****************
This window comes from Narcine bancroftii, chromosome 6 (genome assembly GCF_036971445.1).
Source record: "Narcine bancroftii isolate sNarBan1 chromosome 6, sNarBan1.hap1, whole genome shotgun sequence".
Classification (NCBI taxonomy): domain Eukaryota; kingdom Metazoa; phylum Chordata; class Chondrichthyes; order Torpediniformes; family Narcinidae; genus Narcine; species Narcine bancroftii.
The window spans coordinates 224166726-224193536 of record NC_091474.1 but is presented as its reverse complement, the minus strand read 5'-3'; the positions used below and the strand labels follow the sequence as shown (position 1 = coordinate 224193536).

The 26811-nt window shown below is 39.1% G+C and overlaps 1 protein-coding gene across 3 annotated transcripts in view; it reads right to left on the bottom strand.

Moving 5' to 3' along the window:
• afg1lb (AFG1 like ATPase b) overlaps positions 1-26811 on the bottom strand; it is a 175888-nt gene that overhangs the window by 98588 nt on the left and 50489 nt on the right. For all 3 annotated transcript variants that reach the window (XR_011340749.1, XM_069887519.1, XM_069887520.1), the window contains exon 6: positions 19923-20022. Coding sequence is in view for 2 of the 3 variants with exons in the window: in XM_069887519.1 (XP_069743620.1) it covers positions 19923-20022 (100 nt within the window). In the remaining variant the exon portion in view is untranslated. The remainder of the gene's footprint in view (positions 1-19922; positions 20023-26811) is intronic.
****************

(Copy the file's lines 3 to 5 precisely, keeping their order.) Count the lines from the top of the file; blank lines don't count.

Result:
Classification (NCBI taxonomy): domain Eukaryota; kingdom Metazoa; phylum Chordata; class Chondrichthyes; order Torpediniformes; family Narcinidae; genus Narcine; species Narcine bancroftii.
The window spans coordinates 224166726-224193536 of record NC_091474.1 but is presented as its reverse complement, the minus strand read 5'-3'; the positions used below and the strand labels follow the sequence as shown (position 1 = coordinate 224193536).

The 26811-nt window shown below is 39.1% G+C and overlaps 1 protein-coding gene across 3 annotated transcripts in view; it reads right to left on the bottom strand.